Marquise-shaped diamonds have an infamous history that dates back to King Louis XV who, as the story is told, wanted a new diamond shape commissioned as a gift to his mistress Madame de Pompadour Jeanne-Antoinette Lenormant d’Etiolles, née Poisson. The shape, so the story goes, was styled to remind the King of his mistress’s lips.The King’s mistress was eventually given the royal title of Marquise, and her signature stone was named for her title.
After the cut’s creation, the shape was known by other names before its official royal-blooded moniker. Marquise-shaped diamonds also are known as the Navette—which is French for ‘weaver’s shuttle’ or little ship –the football cut, and the eye-shaped cut. A Marquise called by any other name, however, is still the same stunning shape, and this elongated design creates a spectacular centerpiece for an engagement ring, brooch or pendant.
When buying a Marquise stone, there are a number of guidelines to consider. Consider the 4 Cs of diamonds—cut, clarity, carat and color—all of which uniquely affect the Marquise cut.
For the Marquise, cut proportions are extremely important. The length to width ratio of the stone should be around 1.7:2.0. If the width overwhelms the length, the stone will look too chunky and will appear poorly cut. If the length overwhelms the width, the stone will appear too thin and look emaciated on the hand. As with other longer cuts of diamonds, Marquise diamonds are prone to the ‘bow-tie’ effect within the center table of the stone. This effect is exactly as the name implies; when the light hits the table at a certain angle, a bow-tie shaped light trap will appear within the center, dulling the brilliance of the stone.
Like any stone, the Marquise can look cloudy and muddled as the clarity grade decreases. The prismatic shape of the Marquise allows these diamonds to reflect light beautifully, but the shallow depth of the stones allows inclusions to impact this brilliance more than in other shapes. Choose a higher clarity grade to ensure optimum fire and brilliance from the cut. Opt for VSI or VS2 if possible. Depending on the internal flaws noted, SI1 graded diamonds can reflect just as beautifully. When choosing a lower clarity grade, ask to see the flaws of the stone under a loop. Never be afraid to ask the jeweler to identify what flaws affect the grade. Stones that appear visually included or cloudy to the naked eye are poor quality and should be avoided.
Elongated cuts give the illusion of a larger stone. For this reason, opt for higher grades in the other Cs and go lower on carat weight instead. Always invest in Marquise diamonds with high grades for cut, color and clarity before fixating on the carat size. If the budget still allows for wiggle room, then nudge up the carat weight for an even more impressive diamond.
Like other elongated stones including the pear shape and oval cut, Marquise diamonds show color more significantly than round diamonds. Always select a higher grade for Marquise stones. If possible, select a color grade that rates Nearly Colorless (like G or H). If the budget doesn’t allow for a brighter color, set the stone in a yellow gold band to mask even a minute yellowish hue of a diamond. Light metals like platinum and white gold will magnify any color within a stone. Because of its association with vintage style, you might opt for a yellow gold setting and a lower color, especially if shopping with a strict budget.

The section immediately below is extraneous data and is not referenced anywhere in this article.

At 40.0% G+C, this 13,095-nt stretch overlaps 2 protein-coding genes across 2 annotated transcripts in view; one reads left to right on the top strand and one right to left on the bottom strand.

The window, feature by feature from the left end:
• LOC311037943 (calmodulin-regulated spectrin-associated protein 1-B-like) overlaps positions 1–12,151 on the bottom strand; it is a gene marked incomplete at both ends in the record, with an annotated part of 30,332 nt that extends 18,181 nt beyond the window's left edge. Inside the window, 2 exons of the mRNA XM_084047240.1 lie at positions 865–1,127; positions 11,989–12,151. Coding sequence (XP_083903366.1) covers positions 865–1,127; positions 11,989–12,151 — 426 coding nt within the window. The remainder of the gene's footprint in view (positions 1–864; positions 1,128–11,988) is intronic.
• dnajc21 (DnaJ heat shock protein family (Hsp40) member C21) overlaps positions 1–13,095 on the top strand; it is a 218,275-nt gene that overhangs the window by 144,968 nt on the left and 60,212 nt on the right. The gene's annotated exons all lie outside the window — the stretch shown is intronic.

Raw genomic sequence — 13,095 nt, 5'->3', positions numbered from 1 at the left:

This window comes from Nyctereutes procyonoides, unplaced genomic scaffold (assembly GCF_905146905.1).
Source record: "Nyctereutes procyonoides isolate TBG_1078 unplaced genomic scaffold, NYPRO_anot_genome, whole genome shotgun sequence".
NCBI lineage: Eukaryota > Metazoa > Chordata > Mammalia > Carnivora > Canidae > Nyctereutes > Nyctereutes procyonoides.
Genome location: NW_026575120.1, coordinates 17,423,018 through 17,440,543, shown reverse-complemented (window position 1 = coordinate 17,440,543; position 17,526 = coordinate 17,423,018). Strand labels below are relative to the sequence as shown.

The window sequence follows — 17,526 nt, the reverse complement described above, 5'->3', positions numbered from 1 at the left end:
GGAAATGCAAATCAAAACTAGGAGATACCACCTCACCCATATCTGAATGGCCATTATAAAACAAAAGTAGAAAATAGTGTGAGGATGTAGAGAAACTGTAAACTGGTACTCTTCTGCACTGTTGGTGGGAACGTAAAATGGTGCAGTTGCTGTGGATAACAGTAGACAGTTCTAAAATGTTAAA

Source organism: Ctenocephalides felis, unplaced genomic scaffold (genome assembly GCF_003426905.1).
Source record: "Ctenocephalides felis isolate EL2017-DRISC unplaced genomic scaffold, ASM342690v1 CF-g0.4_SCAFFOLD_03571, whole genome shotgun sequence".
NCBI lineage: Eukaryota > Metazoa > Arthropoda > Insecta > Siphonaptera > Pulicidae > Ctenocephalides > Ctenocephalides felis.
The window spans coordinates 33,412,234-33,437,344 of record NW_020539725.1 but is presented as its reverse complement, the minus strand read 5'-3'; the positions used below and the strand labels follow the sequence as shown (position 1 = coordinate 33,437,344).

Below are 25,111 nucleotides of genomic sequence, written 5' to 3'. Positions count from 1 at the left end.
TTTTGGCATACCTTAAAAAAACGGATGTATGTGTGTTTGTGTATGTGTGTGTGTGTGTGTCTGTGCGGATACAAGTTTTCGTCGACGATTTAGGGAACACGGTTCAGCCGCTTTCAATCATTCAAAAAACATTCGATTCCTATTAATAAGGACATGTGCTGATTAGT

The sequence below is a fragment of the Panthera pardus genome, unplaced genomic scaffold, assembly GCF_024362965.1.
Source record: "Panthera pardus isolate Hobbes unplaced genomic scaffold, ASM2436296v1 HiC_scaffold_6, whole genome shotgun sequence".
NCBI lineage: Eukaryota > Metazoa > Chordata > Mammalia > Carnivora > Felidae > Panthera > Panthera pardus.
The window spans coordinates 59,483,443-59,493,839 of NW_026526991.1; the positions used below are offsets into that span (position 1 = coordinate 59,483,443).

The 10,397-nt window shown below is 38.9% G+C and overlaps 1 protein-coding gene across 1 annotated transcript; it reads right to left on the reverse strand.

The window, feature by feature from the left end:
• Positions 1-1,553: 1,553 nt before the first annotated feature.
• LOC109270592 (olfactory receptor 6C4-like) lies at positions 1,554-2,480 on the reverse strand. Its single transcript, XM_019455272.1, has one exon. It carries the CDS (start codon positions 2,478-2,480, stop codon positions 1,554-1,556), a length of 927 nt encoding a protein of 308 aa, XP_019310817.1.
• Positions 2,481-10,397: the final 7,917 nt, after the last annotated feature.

Selecting a Setting
The slender Marquise gives the finger an elongated appearance, and the cut flatters most women. When selecting a setting, the Marquise stuns as a solitaire or with princess, trillion or baguette side stones.
As mentioned before, the Marquise also pairs well with antique style rings, and the cut is often a found in vintage settings.
Diamond or gemstone halos can be used with the Marquise, but the look can appear a bit overwhelming with the slenderness of the stone. Allow the slenderizing effect of the stone to shine through and select settings that highlight the Marquise. If a halo is a must, opt for a petite halo of diamonds.
A supportive head mount for the stone is extremely important with a Marquise cut. The delicated, pointed tips of the stone are prone to chipping or breaking during everyday wear, so they must be protected by the setting. Always make sure that the mount features protective prongs at each end of the marquise to cover and shield the diamond’s pointed tips.
Pairing with a Wedding Band
Engagement rings featuring elongated stones as the centerpiece may be a bit more cumbersome to match up with a wedding band. Many wedding bands are made to accommodate the curvature of a diamond or the engagement ring. Unique wave-like patterned wedding bands or even bands with a central indentation may be designed to match up easily with any diamond shape and create a seamless wedding set.
If you would prefer a straight band, be sure to get an engagement ring setting that lifts the stone high enough to allow a band to fit underneath the center mount for a flush fit.
Inspired by the royal mistress of a French king, the Marquise cut is masterfully elegant, demure, yet surprisingly seductive. The flattering elongated shape gives the illusion of a larger carat weight while slenderizing the finger. Choose the Marquise for its storied Versailles grandeur, scintillating shape and belle époque Brilliance.